Ravens aware of Brady's strike zone

OWINGS MILLS -- Months removed from an angry visitors' locker room filled with fuming players alleging that New England Patriots star quarterback Tom Brady receives special treatment from officials intent on protecting him, the Baltimore Ravens say they've adopted a strategy for avoiding penalties. Borrowing a baseball phrase, they call it the strike zone.

"Definitely, stay off the head, hit him right in the middle, stay above the knees, try to get a good clean hit on him, nothing that will leave it in the refs' hands," veteran nose guard Kelly Gregg said Wednesday while preparing for Sunday's AFC-wild game at New England. "You got to stay in the strike zone. Hit him right in the numbers, put the screws in the numbers. Hopefully, there won't be no close calls and everything gets called the same."

During the Ravens' 27-21 loss to the Patriots at Gillette Stadium on Oct. 4, outside linebacker Terrell Suggs and defensive tackle Haloti Ngata were both hit with roughing-the-passer penalties that extended drives leading to touchdowns.

In Suggs' case, he barely grazed Brady's right knee. Brady hopped around before demanding a call from the referee while gesturing toward Suggs.

And the official nodded and complied while tossing the yellow flag. Two plays later, the Patriots boosted their lead to 10 points.

Afterward, Ravens middle linebacker Ray Lewis griped: "It's embarrassing to let a defensive player play his heart out, do everything he can, and then you call something like that. It's an embarrassment for the league."

Tellingly, the league office didn't fine any of the Ravens in the wake of that game for criticizing the officiating.

During a conference call with Baltimore reporters, Brady made it no secret that he does whatever he can in terms of gamesmanship to draw flags to try to help the Patriots' cause.

"Oh, I'm begging for preferential treatment if they'll give it to me," Brady said with a laugh. "I just don't think they'll give it to me all the time. So, I'm trying to butter up to those guys before the game and during the game so we do get a call every once in a while. If it helps our team win, I'm all for it."

Against the Ravens earlier this season, it definitely was a factor.

It's not as if the enforcement of the so-called Brady Rule is a surprise.

The league passed a rule protecting quarterbacks' knees after Brady was lost for the season in 2008 with a torn anterior cruciate ligament caused by a low hit from then Kansas City Chiefs safety Bernard Pollard.

The directive from the league is clear when it comes to quarterbacks, especially stars: Handle with care.

"The rule came from him," outside linebacker Antwan Barnes said. "It's the Tom Brady rule. Great quarterbacks have been hurt in that situation before like Carson Palmer, but they didn't do anything when he got hurt.

"I guess as time went on and quarterbacks got hurt they felt like they had to do something. I hope they're lenient toward us as pass rushers. We're players, too. We also we can't do certain things that hurt the quarterback."

So, the Ravens believe they've got it figured out. Stay away from Brady's head, which Ngata didn't do when he made contact with the side of his helmet.

And don't even get close to the NFL Comeback Player of the Year's knees.

"Just hit him above the knees and below the neck," Barnes said.

Added Gregg: "You don't want to put it in the refs' hands. You want to keep it legal, but you definitely want to get a good hit. How do you rattle a quarterback? You hit him. That's what we're going to try to do."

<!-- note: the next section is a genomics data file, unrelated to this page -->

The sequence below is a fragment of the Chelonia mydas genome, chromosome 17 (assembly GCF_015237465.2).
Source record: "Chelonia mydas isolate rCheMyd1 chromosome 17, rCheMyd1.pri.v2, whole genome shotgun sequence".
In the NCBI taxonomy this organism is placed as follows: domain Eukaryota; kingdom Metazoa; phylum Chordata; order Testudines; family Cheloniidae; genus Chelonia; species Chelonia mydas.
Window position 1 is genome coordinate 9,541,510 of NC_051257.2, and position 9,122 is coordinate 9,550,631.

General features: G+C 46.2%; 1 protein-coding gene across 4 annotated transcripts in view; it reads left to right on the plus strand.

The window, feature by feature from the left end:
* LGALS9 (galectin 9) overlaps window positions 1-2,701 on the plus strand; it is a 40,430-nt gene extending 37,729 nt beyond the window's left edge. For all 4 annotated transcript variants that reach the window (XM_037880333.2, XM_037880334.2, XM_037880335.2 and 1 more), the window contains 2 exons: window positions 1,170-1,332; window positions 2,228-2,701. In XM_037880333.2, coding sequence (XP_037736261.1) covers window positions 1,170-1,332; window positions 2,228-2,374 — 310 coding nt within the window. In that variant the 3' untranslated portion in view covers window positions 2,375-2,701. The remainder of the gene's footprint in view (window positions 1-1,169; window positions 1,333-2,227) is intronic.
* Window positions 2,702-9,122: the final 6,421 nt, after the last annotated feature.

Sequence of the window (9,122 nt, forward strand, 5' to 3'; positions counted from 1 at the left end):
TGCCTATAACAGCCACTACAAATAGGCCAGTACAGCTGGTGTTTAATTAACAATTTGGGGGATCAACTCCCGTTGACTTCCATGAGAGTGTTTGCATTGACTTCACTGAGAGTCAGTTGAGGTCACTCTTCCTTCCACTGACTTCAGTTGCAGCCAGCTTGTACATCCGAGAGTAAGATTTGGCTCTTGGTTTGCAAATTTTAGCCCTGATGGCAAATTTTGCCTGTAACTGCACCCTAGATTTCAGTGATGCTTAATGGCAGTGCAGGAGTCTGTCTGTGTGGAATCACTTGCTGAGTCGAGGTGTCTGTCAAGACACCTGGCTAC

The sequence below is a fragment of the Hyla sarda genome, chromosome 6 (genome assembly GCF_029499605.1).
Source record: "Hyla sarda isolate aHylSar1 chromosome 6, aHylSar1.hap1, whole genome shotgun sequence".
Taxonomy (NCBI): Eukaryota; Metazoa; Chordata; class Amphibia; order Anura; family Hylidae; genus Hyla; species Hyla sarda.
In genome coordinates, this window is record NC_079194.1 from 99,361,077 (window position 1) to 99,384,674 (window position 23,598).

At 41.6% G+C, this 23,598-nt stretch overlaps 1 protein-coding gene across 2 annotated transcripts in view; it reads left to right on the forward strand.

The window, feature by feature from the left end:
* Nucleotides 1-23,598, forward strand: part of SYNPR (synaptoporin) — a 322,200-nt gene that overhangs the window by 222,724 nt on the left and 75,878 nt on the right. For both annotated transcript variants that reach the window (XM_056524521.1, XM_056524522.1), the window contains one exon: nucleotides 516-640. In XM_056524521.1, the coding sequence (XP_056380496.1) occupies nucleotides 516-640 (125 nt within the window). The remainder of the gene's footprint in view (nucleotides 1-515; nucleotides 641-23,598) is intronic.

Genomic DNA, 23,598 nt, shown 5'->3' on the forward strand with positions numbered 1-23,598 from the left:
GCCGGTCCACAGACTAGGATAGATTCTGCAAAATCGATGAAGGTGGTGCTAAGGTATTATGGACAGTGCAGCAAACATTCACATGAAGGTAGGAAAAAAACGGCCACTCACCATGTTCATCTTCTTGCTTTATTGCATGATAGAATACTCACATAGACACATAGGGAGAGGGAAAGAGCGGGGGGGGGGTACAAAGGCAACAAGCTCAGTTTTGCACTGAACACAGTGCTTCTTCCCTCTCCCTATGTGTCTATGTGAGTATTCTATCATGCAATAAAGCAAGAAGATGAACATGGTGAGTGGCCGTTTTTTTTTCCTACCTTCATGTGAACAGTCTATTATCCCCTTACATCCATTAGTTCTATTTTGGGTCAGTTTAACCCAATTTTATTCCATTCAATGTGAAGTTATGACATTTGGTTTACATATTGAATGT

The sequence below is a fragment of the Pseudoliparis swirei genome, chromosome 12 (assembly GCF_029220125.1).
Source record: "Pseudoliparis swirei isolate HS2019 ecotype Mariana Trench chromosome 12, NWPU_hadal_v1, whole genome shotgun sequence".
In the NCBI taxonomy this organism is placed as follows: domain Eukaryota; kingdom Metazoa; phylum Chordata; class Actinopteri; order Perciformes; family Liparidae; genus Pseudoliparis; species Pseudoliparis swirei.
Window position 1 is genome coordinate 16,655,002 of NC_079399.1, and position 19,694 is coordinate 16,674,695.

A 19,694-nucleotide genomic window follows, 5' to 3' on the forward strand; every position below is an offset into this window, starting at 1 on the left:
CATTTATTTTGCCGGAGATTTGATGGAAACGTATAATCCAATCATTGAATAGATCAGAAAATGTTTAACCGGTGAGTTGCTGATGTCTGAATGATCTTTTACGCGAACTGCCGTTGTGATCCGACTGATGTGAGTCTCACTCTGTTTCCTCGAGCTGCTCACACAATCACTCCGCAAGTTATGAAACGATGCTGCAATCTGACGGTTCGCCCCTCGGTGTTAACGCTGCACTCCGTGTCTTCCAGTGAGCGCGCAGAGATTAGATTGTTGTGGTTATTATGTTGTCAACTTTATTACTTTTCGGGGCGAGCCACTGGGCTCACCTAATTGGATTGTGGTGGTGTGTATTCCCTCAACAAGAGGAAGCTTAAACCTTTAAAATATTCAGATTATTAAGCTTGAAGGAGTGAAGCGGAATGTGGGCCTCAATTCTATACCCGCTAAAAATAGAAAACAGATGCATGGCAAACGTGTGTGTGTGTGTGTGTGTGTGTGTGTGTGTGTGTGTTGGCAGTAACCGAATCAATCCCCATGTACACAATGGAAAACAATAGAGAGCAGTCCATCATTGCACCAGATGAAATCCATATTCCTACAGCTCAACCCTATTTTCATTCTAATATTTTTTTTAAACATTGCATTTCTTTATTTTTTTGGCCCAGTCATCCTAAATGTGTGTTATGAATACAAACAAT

From the Ravens' standpoint, though, they have to generate pressure on Brady.

An unhurried Brady can pick the Ravens' defense apart.

"You take the aggression away, you take away the way you play the game," defensive end Trevor Pryce said. "If you take away the way you play the game, what are we? We're the Lions. You play within the rules. If something happens, something happens. But you can't take away the aggression."

The Ravens have produced 32 sacks this season.

Using his pocket presence and powerful arm, Brady has passed for 4,398 yards and 28 touchdowns this season.

In order to compete with New England , the Ravens have to get Brady on the ground or hurry him as much as possible.

"You can't worry about the penalties," outside linebacker Jarret Johnson said. "If you do, it's just going to slow you down. And if you give the guy any time, he's going to carve you up.

"You definitely want to be mindful when you're around him, but you can't be worried about penalties. If you just let him stand there, he's going to kill you."

Visibly incensed after the first Patriots game, Lewis said he has moved on and is focused solely on the Patriots and not the officials.

"If you're stuck back that far ago, you've lost your focus on the game," Lewis said. "Nothing that you went through then or nothing that they did, that the refs did, will ever slow down the way I play football. Not upset anymore, it's a new year."

Patriots coach Bill Belichick noted that defensive end Mike Wright was penalized for a late hit on Ravens quarterback Joe Flacco during the first game, too.

"Those calls are part of the game," Belichick said. "We don't always agree with them. I'm sure the Ravens don't always agree with them. And not all the calls are always right, but that's the rules we've all decided to play by."

Brady reportedly has three broken ribs and a broken finger, so it's not out of the realm of imagination that the officials will keep a close eye on him Sunday.

"Quarterbacks make this league go round," Pryce said. "So, if the business of the NFL doesn't protect them, you're not protecting your biggest asset. That's just called reality."

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